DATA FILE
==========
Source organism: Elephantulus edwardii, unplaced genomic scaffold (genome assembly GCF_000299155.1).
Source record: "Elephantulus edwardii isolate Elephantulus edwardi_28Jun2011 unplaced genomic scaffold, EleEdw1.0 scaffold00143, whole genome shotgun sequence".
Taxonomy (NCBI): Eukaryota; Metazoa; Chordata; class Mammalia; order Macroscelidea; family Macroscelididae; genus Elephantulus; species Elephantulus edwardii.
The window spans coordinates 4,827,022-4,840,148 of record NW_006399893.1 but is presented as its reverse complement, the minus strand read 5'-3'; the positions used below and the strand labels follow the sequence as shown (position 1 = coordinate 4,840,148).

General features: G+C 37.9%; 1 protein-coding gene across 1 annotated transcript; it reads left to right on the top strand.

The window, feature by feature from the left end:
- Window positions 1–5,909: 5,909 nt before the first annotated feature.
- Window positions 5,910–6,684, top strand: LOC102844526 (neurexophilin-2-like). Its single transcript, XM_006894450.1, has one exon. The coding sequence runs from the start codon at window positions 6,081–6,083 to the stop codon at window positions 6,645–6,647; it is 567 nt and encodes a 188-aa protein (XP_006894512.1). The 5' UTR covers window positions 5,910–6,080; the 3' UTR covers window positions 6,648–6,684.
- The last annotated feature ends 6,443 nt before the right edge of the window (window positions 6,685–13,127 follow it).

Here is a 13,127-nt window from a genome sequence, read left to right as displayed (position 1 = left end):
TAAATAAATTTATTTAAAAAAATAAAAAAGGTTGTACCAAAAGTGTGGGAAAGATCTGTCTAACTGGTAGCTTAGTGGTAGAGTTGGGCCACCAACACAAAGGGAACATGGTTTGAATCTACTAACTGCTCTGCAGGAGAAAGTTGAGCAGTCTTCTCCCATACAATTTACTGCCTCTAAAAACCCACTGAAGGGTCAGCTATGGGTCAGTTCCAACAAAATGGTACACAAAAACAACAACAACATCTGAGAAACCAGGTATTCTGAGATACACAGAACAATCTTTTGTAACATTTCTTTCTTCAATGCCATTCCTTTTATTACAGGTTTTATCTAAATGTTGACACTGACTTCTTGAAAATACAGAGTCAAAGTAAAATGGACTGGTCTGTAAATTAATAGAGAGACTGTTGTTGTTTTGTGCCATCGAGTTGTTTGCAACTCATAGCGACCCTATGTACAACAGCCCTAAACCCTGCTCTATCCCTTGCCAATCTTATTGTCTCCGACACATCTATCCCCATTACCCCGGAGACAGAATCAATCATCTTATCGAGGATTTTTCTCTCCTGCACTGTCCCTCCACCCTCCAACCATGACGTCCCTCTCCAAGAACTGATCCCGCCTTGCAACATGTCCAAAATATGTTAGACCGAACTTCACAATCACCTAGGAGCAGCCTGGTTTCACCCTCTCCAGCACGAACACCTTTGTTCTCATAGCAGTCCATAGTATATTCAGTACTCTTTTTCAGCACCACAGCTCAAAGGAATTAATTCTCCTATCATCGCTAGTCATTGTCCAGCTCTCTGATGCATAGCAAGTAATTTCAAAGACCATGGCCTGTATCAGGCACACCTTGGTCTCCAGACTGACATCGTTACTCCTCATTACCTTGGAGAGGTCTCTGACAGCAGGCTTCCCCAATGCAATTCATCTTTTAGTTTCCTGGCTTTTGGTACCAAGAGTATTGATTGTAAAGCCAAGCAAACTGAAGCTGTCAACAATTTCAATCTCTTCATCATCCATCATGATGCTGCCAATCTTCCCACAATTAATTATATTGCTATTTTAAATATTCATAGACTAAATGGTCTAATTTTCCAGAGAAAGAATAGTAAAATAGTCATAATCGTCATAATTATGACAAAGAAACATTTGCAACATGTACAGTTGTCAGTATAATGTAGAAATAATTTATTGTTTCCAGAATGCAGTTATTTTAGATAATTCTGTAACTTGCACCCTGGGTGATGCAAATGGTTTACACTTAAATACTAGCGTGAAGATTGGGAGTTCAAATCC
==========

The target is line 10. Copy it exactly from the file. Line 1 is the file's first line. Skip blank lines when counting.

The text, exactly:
Here is a 13,127-nt window from a genome sequence, read left to right as displayed (position 1 = left end):